Marx, on the other hand, is clear about one thing. Private property needs to go. He is anticipating a time where classes and private property shall cease to exist. While Rousseau is mourning the time where classes and private property had never existed. But what kind of government did Rousseau want?
Rousseau, although hesitant about the survival of democracy and republicanism, does have a very specific image in his mind. He very descriptively tells us what an ideal government would look like. In his dedication to the Lords of Geneva, Rousseau describes the kind of society he wish he could’ve been born into:
I would have wished to be born in a country where the sovereign and the people could have only a single and identical interest, so that all the movements of the civil machine always tended to promote the common happiness, and since this is something that cannot happen unless the sovereign and the people are one and the same person, it follows that I would have wised to be born under a wisely tempered democratic government.
When Rousseau says the Sovereign and the people are one and the same person, he means to say that the sovereign not only represents the people but that the people themselves are a part of the sovereign. He believes in social democracy.
Marx, the father of Communism, on the other hand doesn’t ever describe what he imagines a communist state to look like. He simply says “In this sense, the theory of Communists may be summed up in a single sentence: Abolition of Private property.”
Due to this omission many later Marxists like Lenin have tried to give shape to Marxist Communism. Different philosophers have proposed different types of communist or socialist ideals. But no one knows what Marxist Communism is; Marx himself was waiting for history to unveil its secrets. We’ve been told what it is not - no private property, no inheritance - but what is it? We’ve been given certain guidelines, but the megapixels of the picture of Marxist Communism are so low that we can barely tell what the picture looks like. It’s a blur, left open to interpretation, thus resulting in catastrophes like the formation of the Soviet Union. Here again we see the powerful way in which Marx was able to influence people. Marx’s ideas however lacked backing? What made Marx correct? Why was Communism fair and why should the world turn to it?
We see many of Marx’s ideas based on those of Rousseau. For Marx’s theory to be correct we would have to assume most of Rousseau’s to be correct. However since Rousseau was not entirely unique in his thinking, we cannot conclude that without Rousseau there would be no Marx. But it is true that for communism to be successful or to believe in communism we will have to believe in Rousseau’s ideas of human nature, greed and desire. He assumes that the early man has no desire and has no imagination of what he could want. This supports the communistic theory of communal ownership and abolishment of property. Marx kind of takes for granted that human nature can be altered so that man is not greedy anymore, that self interest as a human force can die out. Here we mark the clear distinction between self-preservation and self-interest. Both Marx and Rousseau believe self-preservation to be the human’s most natural instinct. However both demarcate self-interest as the evil of all evils.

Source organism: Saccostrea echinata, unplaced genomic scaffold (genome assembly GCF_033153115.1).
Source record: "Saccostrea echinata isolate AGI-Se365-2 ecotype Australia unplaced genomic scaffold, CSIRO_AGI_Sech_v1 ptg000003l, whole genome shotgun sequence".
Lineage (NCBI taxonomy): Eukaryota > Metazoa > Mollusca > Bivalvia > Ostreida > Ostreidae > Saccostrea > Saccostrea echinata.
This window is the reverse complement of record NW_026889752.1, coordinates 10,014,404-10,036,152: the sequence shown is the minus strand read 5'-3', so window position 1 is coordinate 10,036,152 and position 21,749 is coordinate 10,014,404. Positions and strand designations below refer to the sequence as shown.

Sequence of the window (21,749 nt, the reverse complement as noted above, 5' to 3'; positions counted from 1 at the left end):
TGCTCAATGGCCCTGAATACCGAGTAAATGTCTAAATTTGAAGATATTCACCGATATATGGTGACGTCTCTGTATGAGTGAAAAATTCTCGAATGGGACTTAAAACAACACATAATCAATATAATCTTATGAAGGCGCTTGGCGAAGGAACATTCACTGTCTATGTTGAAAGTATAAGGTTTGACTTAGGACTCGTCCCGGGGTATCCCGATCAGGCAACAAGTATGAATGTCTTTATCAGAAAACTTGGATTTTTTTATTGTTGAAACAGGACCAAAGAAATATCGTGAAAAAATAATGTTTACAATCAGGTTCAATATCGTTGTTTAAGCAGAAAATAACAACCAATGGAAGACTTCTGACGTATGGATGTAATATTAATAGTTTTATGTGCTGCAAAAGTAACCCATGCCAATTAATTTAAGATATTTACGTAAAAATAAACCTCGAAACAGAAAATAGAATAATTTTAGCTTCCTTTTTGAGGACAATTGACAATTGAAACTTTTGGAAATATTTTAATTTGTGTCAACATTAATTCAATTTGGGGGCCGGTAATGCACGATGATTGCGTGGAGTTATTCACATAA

When defining reasons for inequality in society, they both agree that class antagonisms are a major cause. However, Marx believes the Bourgeois and the Proletariat to be the most brutal form of inequality. Capitalism, he believes, turns “personal worth into exchange value”. In the Communist Manifesto, Marx states:
The bourgeoisie, wherever it has got the upper hand, has put an end to all feudal, patriarchal, idyllic relations. It has pitilessly torn asunder the motley feudal ties that bound man to his “natural superiors”, and has left remaining no other nexus between man and man than naked self-interest, than callous “cash payment”. It has drowned the most heavenly ecstasies of religious fervour, of chivalrous enthusiasm, of philistine sentimentalism, in the icy water of egotistical calculation.
Rousseau on the other hand says:
If we follow the progress of inequality in these different revolutions, we shall find that the establishment of law and of the right of property was the first stage, the institution of magistrates the second, and the transformation of legitimate into arbitrary power the third and last stage. Thus the status of rich and poor was authorised by the first epoch, that of strong and weak by the second; and only by the third that of master and slave, which is the last degree of inequality, and the stage to which all others lead until new revolutions dissolve the government altogether or bring it back to legitimacy. 
Here, when Rousseau says “the stage to which all others lead until new revolutions dissolve the government”, he means that there is a breaking point, after which comes a revolution. This coincides with Marx’s interpretation of history in which he believes history will build up to the ‘Dictatorship of the Proletariat’. However, Rousseau believes that revolution may come but it will not lead to the establishment of his utopian Republic. Whereas Marx does hold a sort of naïve view that Communism will come, and it will come to stay. And it is this firm assertive belief on which the Communist Manifesto is based.